In an analogous manner, body surface QTu and RTu (where u indicates upstroke) interval maps were fitted to data derived from the individual torso ECGs. Specifically, the torso QTu interval was defined as the time difference between the steepest positive intrinsic deflection (maximum dV/dt) during the T wave and the onset of the QRS complex. To contrast with the QTu analysis, we also quantified torso RTu intervals, which were defined to have the same T-wave end points, but the RTu interval onset times were defined as steepest negative intrinsic deflections during the QRS complexes (minimum dV/dt; similar to the epicardial analysis). In addition, a 12-lead ECG was derived from the full torso lead set and used to quantify conventional QTu and RTu dispersion. To this end, 9 electrodes from the body surface vest array were selected to best approximate the geometric configuration of the standard clinical 12-lead ECG. We did not correct QTu or RTu intervals for heart rate (eg, with Bazett’s formula) because the interval measures were used in calculations of QTu or RTu dispersion, for which R-R interval correction may be misleading.22
To quantify changes in signal magnitudes during ischemia, the individual epicardial electrograms and torso ECGs were integrated over their entire QRST interval (Figure S1C). Epicardial and torso QRST integral maps were fitted to electrode data (Figure S1D) to illustrate the spatial changes during ischemia. Recordings from electrodes with poor contact, a low signal-to-noise ratio, and ballooning ST segments were excluded from the analysis. Among the 5 animals, 10±3% of epicardial recordings and 12±3% of the torso recordings were rejected from the analysis.
Control electrograms and ECGs were recorded before LAD occlusion. The LAD was then occluded for 2 to 4 minutes, during which time ventricular epicardial electrograms and body surface ECGs were sampled simultaneously at 20-second intervals. In 4 animals, recordings continued at 20-second intervals for 1 to 11 minutes after LAD reperfusion. The remaining animal went into terminal ventricular fibrillation during LAD occlusion.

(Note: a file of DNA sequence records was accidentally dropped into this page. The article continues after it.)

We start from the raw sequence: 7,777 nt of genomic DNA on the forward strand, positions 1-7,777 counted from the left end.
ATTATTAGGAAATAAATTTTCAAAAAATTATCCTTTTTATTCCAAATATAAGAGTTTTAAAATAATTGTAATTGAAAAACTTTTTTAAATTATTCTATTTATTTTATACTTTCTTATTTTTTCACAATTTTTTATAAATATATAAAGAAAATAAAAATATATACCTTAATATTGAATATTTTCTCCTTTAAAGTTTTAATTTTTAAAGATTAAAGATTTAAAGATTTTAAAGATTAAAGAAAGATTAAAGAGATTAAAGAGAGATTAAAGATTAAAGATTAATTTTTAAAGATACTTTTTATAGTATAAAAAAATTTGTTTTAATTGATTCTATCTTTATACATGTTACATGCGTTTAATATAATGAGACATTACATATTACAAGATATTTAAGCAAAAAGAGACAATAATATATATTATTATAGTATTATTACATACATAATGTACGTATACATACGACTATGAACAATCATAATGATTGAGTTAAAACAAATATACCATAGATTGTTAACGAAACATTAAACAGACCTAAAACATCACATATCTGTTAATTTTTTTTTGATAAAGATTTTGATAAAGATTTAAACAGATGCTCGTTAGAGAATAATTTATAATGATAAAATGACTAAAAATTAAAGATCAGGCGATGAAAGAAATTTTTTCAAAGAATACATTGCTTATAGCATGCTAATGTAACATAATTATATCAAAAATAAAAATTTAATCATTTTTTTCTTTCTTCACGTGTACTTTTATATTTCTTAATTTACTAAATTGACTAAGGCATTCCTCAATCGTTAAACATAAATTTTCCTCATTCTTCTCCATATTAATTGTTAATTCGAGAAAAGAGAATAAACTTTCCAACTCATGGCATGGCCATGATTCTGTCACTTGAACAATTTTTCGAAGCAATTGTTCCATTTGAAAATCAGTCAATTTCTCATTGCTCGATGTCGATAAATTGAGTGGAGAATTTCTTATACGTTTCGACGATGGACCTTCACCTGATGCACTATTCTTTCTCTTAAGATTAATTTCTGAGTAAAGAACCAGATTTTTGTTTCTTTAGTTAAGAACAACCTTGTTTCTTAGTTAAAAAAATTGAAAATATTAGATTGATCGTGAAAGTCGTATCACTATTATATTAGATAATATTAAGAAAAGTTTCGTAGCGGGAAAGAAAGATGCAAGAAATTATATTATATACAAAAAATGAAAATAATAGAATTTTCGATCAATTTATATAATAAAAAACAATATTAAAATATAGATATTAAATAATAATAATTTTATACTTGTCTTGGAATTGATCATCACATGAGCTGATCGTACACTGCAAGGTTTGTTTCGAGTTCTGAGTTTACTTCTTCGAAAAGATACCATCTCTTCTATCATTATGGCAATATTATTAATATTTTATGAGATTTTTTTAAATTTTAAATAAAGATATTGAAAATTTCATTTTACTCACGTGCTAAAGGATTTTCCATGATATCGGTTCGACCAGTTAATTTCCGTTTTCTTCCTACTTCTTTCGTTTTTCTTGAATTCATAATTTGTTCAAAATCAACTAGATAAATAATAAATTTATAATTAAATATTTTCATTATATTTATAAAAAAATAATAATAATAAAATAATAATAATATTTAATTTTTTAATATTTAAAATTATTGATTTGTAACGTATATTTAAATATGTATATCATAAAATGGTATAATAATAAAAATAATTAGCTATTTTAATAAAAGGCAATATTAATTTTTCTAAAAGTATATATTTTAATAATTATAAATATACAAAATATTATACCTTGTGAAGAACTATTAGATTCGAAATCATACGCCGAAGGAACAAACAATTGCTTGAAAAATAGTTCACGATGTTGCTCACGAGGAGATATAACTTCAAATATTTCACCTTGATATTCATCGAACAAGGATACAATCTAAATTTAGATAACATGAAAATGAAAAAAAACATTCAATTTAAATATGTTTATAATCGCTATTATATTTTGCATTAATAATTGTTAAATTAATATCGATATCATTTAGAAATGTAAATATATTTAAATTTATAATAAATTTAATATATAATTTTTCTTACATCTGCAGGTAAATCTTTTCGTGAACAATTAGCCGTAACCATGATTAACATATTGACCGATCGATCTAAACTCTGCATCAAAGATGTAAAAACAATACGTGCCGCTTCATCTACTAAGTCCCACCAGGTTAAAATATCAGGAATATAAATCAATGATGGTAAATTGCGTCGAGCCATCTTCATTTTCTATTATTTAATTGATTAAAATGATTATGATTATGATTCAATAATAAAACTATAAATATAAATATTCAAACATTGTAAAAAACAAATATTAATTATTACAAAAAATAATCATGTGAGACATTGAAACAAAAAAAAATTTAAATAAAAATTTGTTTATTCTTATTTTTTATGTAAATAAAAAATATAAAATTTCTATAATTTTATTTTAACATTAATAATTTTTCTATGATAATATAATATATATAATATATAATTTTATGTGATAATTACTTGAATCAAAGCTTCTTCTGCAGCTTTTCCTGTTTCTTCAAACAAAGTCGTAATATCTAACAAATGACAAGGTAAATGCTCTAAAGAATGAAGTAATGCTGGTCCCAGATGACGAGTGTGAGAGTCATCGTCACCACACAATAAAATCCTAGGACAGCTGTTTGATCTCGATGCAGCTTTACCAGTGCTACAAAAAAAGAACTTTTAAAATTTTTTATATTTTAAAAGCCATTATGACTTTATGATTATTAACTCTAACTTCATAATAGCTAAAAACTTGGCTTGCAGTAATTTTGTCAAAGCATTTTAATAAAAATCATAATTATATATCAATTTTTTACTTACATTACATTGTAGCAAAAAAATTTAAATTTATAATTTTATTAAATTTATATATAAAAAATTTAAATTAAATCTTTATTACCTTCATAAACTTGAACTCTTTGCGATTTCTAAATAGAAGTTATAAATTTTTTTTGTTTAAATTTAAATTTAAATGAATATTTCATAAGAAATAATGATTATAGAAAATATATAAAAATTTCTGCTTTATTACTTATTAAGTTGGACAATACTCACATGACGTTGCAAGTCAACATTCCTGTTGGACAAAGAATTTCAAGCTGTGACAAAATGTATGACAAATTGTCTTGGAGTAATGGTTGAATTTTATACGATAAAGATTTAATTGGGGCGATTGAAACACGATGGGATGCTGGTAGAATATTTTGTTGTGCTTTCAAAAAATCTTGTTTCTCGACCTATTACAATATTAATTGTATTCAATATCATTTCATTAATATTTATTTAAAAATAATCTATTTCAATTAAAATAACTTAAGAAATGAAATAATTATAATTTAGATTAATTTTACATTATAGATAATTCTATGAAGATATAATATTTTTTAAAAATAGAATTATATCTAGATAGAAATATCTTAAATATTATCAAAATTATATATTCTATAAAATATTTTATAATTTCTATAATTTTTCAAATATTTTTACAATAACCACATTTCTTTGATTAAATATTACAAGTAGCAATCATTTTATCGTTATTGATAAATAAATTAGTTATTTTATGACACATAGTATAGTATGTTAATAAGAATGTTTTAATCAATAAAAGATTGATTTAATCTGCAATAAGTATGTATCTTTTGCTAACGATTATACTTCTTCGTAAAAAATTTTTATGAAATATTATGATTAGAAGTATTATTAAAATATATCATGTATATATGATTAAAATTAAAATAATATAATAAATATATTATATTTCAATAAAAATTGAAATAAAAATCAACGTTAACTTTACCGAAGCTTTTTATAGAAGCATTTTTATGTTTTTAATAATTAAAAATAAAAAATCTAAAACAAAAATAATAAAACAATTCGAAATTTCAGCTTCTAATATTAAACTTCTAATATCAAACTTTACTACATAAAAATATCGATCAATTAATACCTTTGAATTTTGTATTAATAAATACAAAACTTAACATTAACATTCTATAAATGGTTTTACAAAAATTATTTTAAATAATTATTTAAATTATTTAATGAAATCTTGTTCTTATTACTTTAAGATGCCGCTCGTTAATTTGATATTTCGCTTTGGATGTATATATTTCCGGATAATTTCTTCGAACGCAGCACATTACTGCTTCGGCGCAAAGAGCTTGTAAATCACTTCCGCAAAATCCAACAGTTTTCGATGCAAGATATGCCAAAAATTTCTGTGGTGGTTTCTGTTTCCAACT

All data are expressed as mean±SEM. Single-factor ANOVA (Microsoft Excel 2000) was used to determine differences in indices derived from the sets of epicardial, torso, and 12-lead recordings. Post hoc comparisons by use of Student’s t test were performed to elucidate differences, and statistical significance was accepted for a value of P<0.05.
For all studies (n=5), LAD occlusion caused the intrinsic heart rate to increase by 8±2 bpm (from the baseline of 145±16 bpm), whereas the ABP remained relatively constant (control: 113±7/75±5 mm Hg versus occlusion: 105±6/70±4 mm Hg).
The most dramatic changes were seen after 4 minutes of LAD occlusion, although similar trends were observed during 2 and 3 minutes of LAD occlusion in different animals. Because of the variability in snare location (resulting in different-size regions of ischemic myocardium) and the range of occlusion times, it was not appropriate to compare results among animals quantitatively. Therefore, one detailed case study (animal X) is presented in this report.